First Aid and Anaphylaxis

Health & Safety (First Aid) Regulations 1981

Your environmental health officer may ask if you have a completed First Aid training. The HSE recommends that businesses with fewer than 50 staff members should have at least one qualified and appointed First Aider.

First Aid courses can last anything from half a day to 3 days. The half-day courses are not usually accredited, so it is highly recommended to at least complete a full day of First Aid training.

These regulations also require that every employer provides equipment or facilities for providing First Aid to their employees. Even if you do not have employees, having a First Aid Kit to hand when required is good practice.

A First Aid box and an eyewash station with single-use pods should be enough, with extra items kept aside for restocking.

Your First Aid box should contain the following:

Number of Employees 1-5 6-10 11-50
Contents QTY QTY QTY
First Aid Guidance Notes 1 1 1
Individually wrapped sterile adhesive dressings 20 20 40
Sterile Eye Pads, with attachment 1 2 4
Sterile triangular bandages 1 2 4
Safety Pins 6 6 12
Medium sized sterile unmedicated dressings 3 6 8
Large sterile unmedicated dressings 1 2 4
Extra Large sterile unmedicated dressings 1 2 4


First Aid boxes must not include any form of medication, such as Paracetamol or Ibuprofen


Some allergies can lead to a severe allergic reaction – known as anaphylaxis. Anaphylaxis can be life-threatening.

Symptoms can occur quickly or within hours following contact with an allergen. Prompt treatment can save a life.

Common causes

Common causes of anaphylaxis are wasp and bee stings as well as food, such as peanuts, nuts, sesame seed, fish and shellfish, dairy products and egg. Other causes include latex, penicillin and some other medications.

For some, fatigue or exercise may cause anaphylaxis – alone or in combination with other triggers like food or medication. Cold can also be a cause. In rare cases, a reaction can occur without apparent cause.


  • Itching, especially under the feet, in the hands or on the head
  • A stinging feeling in the mouth
  • Swelling in the mouth, throat, lips or eyes
  • Itching, redness or nettle-rash anywhere on the body
  • Dizziness, anxiety, cold sweating
  • Abdominal pain, nausea or vomiting
  • Shortness of breath or asthma symptoms
  • Sudden fatigue, decreased blood pressure or fainting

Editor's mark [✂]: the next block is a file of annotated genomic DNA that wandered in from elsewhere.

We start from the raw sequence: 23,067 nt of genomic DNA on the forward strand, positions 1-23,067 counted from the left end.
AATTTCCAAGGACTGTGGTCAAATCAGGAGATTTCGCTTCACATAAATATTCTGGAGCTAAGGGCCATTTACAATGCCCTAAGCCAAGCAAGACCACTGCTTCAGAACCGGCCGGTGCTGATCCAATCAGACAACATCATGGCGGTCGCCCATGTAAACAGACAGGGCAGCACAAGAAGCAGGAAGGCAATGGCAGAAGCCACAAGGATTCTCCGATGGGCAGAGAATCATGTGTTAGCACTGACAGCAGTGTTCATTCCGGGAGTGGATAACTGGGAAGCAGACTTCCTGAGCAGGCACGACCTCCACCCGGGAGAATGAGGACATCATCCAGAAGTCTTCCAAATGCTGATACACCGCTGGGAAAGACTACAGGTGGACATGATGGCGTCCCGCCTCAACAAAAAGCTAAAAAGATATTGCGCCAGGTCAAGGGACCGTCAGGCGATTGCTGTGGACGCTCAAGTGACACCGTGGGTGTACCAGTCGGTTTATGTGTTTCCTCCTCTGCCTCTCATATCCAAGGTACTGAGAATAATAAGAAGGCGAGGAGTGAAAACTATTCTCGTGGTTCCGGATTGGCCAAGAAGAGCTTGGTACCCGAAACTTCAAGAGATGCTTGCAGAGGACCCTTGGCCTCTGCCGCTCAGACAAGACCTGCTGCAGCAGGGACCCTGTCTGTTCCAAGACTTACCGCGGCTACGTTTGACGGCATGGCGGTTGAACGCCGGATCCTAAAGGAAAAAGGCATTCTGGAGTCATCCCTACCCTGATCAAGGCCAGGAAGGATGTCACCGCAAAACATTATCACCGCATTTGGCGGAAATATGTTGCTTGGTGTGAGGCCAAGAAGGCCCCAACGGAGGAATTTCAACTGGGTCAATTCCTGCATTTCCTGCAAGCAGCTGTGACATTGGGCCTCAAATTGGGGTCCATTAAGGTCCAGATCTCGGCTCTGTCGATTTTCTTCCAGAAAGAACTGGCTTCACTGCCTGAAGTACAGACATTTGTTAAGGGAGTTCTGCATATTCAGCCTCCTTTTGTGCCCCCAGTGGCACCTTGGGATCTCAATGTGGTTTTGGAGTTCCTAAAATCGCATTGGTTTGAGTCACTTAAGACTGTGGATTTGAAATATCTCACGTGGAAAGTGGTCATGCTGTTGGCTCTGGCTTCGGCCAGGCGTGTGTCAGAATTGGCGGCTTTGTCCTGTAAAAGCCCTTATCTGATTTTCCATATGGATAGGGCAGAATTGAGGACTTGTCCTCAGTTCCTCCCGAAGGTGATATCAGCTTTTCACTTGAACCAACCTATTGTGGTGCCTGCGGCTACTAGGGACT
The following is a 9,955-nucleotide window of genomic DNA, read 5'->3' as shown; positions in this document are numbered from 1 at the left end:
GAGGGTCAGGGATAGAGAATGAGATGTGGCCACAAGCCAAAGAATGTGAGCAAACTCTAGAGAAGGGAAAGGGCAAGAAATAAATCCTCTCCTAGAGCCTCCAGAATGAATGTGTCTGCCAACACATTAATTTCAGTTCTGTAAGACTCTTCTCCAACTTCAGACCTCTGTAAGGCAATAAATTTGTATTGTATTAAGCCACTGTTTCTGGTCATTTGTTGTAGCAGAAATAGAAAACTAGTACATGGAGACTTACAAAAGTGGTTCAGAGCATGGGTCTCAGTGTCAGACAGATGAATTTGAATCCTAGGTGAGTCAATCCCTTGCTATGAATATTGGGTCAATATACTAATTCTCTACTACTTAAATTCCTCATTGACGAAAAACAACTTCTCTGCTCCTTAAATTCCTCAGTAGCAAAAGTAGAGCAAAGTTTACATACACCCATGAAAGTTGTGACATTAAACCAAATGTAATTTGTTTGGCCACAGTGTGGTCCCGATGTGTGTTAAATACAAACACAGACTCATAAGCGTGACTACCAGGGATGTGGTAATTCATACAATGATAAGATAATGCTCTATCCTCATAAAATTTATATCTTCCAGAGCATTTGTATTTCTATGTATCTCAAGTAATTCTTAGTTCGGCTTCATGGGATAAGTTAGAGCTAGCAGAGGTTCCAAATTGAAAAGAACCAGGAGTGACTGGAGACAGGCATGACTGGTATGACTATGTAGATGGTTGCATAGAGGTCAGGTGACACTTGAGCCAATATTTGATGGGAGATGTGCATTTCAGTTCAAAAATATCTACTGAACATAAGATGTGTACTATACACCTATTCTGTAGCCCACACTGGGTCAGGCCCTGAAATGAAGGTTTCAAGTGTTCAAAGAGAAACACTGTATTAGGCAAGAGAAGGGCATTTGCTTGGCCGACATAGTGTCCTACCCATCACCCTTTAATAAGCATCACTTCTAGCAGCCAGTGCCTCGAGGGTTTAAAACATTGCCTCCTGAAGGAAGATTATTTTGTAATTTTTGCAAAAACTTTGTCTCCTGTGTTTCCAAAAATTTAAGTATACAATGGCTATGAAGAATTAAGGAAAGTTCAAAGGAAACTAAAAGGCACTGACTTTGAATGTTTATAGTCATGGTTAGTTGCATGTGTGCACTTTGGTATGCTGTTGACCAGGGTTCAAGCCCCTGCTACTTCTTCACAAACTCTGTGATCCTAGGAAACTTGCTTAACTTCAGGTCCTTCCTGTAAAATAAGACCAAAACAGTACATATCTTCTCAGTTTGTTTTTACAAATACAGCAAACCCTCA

• Disorientation or loss of consciousness

Critical symptoms: difficulty to breath, mouth and throat swell, sudden fatigue or dizziness, experiencing a steady worsening of symptoms.


Adrenaline is the first-line treatment for anaphylaxis. It is the only medication available for the immediate treatment of severe allergic reactions. Some people prone to allergic reactions that can result is anaphylaxis may carry an epi-pen that THEY administer in the event of a reaction.

Antihistamine and steroid tablets. Antihistamine reduces hives, itching and irritation. Cortisone reduces the risk of late-onset reactions that can occur some hours following contact with allergens.

Who is at risk of anaphylaxis?

A person who has previously experienced anaphylaxis – irrespective of cause – is at risk in the future.

If the reaction was caused by peanuts, shellfish or fish, it should not be ignored, even if mild. This is especially important if the reaction was caused by peanuts. This is also the case for certain drugs, insect stings or latex. Your doctor will give you essential information and prescribe suitable medication.

When your client suffers from anaphylaxis

Do not underestimate the severity of an allergic reaction. Use your adrenaline auto-injector according to its instructions.

If your client experiences these critical symptoms, alert a first aider (if it is not yourself). Assist the first aider if asked by calling 999 and say “suspected anaphylaxis”.

If possible, someone should wait outside to show the ambulance crew where you are.

Let ambulance personnel know about the client’s medical history and treatment undertaken.

Managing Complications 

Anyone working in aesthetics or undertaking treatments that break the skin or potentially break the skin, e.g. injectables or involve the injection of application of a product that could cause an allergic reaction, should undertake appropriate training in managing complications. Training should be taken regularly to ensure you stay up to date with current regulations and feel confident in dealing with any issues that should arise.

Complication’s training is usually in addition to first aid and anaphylaxis training.

Understanding the array of issues that could be presented from aesthetic procedures will allow you to confidently provide treatments to your clients.

Invasive procedures always carry more risk than other treatments in a salon, and it is important that we are able to identify risk and know how to avoid it.

Emergency Plan

The emergency plan is the responsibility of the regulated independent prescriber. The emergency plan includes the appropriate onsite response, healthcare referral process and access to an emergency kit suitable to deal with adverse reactions or incidents. The regulated independent prescriber has a duty of care to their patients to follow regulatory guidelines set by their Professional, Statutory and Regulated Body.

The client may contact you directly with any issues, and you must also raise any concerns to the prescriber to arrange a care plan for the client.